The house that Bill built took seven years to complete and cost $63 million. It has six kitchens, 24 bathrooms, and garage space for 23 cars. The pool house is bigger than my entire house. So is the gym (probably because of the trampoline). And, the reception hall is the perfect place for a plated dinner if you keep the guest list to 150. READ

NOTHING BUT BLUE SKIES
KRISTIN O’MALLEY, PRESIDENT & CEO

New Year. New Resolution. I’m swearing off buzz words. Sunsetting them. Sending them straight over the bleeding edge. No more drilling down, reaching out or circling back.  No more pivoting, piggybacking or peeling back the layers of the onion. Our board is not the S.W.A.T. team, you are not stakeholders, and today’s agenda is not Mission Critical.  READ

END-OF-THE-YEAR APPEAL (AND  CONFESSION)
KRISTIN O’MALLEY, PRESIDENT & CEO

I’ve had a serious crush since the 1980s. His name is Pac-Man. That neon-yellow, dot-gobbling character stole my heart the minute I powered up my first Commodore 64 computer. Pac and I spent hours together in his video maze, devouring dots and evading four murderous monsters: Blinky, Pinky, Inky, and Clyde. Together, we relentlessly pursued those flashing Power Pellets. These power-ups made us temporarily invulnerable so we could swallow up the enemy, earn bonus points, and advance to the next level of play. What a guy! WHAT. A. CONCEPT!  READ

WHAT’S YOUR GIVING STORY?
KRISTIN O’MALLEY, PRESIDENT & CEO

My children are five and seven.  They already know I’m not a chef, an artist or an editor. Right now, I’m known for burnt pots, stick figure drawings and long, rambling life lessons. Some legacy, huh?  In time, though, what I hope they’ll remember me for is teaching them the value of giving. READ

MY HOME TOWN
KRISTIN O’MALLEY, PRESIDENT & CEO

Some people think you can’t go home again. I don’t.  I grew up in Dennis. (Ok, I know.  It’s a very short trip, but that’s not the point of the story.) See, whenever I hang out in my home town, I get those warm and fuzzy feelings of childhood.  Although many things have definitely changed there over the years, my feelings haven’t.  Going home still gives me goosebumps. READ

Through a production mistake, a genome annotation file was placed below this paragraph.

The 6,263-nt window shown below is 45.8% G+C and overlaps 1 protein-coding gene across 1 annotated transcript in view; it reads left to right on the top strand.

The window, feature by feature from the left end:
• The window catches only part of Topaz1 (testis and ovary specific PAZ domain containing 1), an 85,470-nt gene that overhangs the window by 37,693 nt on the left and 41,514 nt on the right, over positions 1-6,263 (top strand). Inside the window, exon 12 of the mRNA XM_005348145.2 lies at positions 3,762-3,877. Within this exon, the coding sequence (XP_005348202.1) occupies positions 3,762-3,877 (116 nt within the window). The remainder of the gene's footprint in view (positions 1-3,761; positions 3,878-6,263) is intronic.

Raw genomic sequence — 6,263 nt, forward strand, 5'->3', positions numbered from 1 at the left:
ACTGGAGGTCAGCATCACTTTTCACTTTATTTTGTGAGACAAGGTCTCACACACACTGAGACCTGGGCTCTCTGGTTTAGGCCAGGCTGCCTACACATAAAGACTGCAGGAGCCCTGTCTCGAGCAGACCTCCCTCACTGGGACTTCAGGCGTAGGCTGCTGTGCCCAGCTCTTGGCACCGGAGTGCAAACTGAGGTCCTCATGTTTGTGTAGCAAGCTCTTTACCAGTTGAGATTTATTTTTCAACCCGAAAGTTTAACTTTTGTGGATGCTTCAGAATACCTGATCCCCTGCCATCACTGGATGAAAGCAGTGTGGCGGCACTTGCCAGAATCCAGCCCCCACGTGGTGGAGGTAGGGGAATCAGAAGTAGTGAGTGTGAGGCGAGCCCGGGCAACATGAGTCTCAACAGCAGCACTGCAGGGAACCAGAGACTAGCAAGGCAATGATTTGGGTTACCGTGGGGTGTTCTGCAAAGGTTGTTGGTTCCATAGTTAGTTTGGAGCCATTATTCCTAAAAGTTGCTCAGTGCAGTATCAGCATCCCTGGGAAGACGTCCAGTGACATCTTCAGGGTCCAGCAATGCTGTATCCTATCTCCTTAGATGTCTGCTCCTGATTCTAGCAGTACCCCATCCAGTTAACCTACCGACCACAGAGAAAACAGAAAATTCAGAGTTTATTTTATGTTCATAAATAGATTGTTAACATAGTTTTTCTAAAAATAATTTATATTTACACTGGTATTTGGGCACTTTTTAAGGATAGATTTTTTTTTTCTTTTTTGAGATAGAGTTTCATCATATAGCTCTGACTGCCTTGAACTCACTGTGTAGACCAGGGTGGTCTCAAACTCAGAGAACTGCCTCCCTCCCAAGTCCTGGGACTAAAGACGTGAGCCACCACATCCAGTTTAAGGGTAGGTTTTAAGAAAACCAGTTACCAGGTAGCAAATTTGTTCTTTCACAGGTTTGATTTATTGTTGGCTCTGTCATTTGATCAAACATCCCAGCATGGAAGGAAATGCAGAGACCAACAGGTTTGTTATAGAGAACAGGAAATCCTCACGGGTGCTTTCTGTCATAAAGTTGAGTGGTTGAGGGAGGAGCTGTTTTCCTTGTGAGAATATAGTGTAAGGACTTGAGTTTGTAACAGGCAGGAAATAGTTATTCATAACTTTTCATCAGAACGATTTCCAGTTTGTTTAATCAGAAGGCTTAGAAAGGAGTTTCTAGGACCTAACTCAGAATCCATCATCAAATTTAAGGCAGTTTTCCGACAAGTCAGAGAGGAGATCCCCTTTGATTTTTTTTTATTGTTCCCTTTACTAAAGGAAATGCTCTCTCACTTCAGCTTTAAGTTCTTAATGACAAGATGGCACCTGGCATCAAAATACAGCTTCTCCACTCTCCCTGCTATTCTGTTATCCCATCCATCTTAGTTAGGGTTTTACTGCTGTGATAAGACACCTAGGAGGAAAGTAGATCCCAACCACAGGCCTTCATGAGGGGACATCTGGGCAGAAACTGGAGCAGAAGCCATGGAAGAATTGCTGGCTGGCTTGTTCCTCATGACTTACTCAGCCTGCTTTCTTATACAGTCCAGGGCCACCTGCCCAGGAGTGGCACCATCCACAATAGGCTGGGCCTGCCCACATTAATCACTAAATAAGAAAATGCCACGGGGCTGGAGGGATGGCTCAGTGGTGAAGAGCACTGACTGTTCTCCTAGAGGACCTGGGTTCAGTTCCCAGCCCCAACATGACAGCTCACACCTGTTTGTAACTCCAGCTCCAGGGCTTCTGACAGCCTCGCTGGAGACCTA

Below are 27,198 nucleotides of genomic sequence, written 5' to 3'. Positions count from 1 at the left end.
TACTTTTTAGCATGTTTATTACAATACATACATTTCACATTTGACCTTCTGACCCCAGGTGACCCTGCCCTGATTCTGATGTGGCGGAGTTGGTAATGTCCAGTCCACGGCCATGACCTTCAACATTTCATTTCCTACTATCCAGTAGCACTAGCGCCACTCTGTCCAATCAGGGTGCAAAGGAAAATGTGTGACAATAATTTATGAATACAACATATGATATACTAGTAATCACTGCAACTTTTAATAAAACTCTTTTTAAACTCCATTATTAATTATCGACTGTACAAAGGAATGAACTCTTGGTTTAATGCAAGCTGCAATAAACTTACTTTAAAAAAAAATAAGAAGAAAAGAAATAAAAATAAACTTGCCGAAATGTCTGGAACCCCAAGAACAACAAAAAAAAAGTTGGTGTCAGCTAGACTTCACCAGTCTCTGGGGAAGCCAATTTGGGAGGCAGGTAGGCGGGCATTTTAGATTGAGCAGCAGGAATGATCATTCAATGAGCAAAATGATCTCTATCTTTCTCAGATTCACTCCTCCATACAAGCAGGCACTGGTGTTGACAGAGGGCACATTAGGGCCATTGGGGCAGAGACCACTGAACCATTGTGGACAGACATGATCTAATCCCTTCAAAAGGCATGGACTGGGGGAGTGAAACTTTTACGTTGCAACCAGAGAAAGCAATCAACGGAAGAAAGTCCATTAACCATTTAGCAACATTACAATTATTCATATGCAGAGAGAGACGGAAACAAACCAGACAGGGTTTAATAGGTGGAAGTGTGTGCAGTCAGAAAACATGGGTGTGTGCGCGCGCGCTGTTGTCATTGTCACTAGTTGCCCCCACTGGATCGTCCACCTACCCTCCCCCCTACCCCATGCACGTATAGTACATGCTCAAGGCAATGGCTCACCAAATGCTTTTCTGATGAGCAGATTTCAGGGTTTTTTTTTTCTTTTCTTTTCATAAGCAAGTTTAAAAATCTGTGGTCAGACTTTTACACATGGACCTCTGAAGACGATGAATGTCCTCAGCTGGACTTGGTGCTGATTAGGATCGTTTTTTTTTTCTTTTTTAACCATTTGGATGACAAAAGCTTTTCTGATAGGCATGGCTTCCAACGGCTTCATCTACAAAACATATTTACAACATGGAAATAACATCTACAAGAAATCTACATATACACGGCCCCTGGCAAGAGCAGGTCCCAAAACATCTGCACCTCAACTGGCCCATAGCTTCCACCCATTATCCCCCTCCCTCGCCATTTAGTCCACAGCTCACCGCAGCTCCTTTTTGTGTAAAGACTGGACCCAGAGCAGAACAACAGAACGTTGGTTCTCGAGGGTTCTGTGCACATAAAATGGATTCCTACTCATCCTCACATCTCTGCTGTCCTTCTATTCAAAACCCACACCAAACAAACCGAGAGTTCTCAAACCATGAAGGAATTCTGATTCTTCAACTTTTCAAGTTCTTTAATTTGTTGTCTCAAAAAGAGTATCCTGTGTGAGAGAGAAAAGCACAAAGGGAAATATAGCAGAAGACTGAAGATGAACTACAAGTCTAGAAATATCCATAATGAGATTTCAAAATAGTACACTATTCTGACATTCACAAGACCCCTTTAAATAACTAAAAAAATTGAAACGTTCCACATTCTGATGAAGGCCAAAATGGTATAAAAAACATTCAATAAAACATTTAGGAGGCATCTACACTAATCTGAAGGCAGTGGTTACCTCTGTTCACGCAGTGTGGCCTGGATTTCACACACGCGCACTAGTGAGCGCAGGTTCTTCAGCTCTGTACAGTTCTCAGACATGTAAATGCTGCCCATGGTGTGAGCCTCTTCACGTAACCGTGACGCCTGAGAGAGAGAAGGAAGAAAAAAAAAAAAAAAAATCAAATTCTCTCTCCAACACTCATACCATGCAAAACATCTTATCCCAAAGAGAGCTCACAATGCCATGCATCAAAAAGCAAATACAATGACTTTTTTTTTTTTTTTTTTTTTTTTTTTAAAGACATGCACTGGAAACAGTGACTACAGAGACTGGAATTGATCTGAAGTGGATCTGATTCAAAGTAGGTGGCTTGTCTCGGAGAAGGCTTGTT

GIFT GIVERS ANONYMOUS
KRISTIN O’MALLEY, PRESIDENT & CEO

We’ve all had shocking self-revelations.  Mine came in my early thirties when I finally had to concede: I am a lousy gift-giver.  That long-delayed admission came one chilly Christmas Day when the presents I put under the tree received (yet again) an even chillier reception from my family members. When my mother said, “Really, honey, you shouldn’t have,” I finally heard it.  Really.  You.  Shouldn’t. Have. Ever. Again. READ

THE BLUE JEANS BLUES
KRISTIN O’MALLEY, PRESIDENT & CEO
I have a serious love/hate relationship with blue jeans. LOVE wearing them. HATE shopping for them. But, when I had worn my Lucky Brand dark-washed, gently-whiskered, 5-pocket, zipper-fly, boot-cut besties way beyond respectability, I had no choice but to hit the mall. No biggie. Dash in. Dash out. A new pair of these made-for-me blues was a quick credit-card swipe away. Right? Wrong. READ

WHO ARE THE PEOPLE IN YOUR NEIGHBORHOOD?
KRISTIN O’MALLEY, PRESIDENT AND CEO
Recently, I had a surreal experience. It made me feel like I had walked out of my ordinary life and onto a television set. Not Game of Thrones or House of Cards. That might have been cool. No, I had landed on Sesame Street, PBS’s perky place for preschoolers. There was Bob (the affable music teacher who lives in an apartment above Hooper’s Store) and a handful of Muppets (no pun intended).  READ

WHAT I LEARNED FROM PRINCESS POPPY
KRISTIN O’MALLEY, PRESIDENT AND CEO
I’m reluctant to admit it–and half-hoping you won’t believe it. One of my mentors is a troll–not one of those provocative-posting cyber trolls who purposefully disrupts online discussion groups. My superhero is a spunky little pink-haired, pink-skinned do-gooder named Princess Poppy. What’s more this pink paragon (who’s cooler than a pack of peppermints) sings! READ

YOU CAN’T PLAY HOCKEY IN HIGH HEELS
KRISTIN O’MALLEY, PRESIDENT AND CEO
Last winter, I became a new mom: a hockey mom. Every week I raced out of the office to pick up my 4-year-old son and 7-year-old daughter for practice.  To be honest, I looked totally out of place in full business attire and seriously hoped there would never be a parental duty requiring me to skitter across the ice in 3-inch high heels.  READ

POWERING UP
KRISTIN O’MALLEY, PRESIDENT AND CEO
I’m a runner. Not a fast runner. I like taking my time, going the distance. I run a few miles most mornings, step it up on the weekends and work in a half marathon every chance I get. Like most runners, I have a ritual. Breathe. Stretch. Repeat. I close my eyes, run the course in my mind, then release slowly, purposefully. READ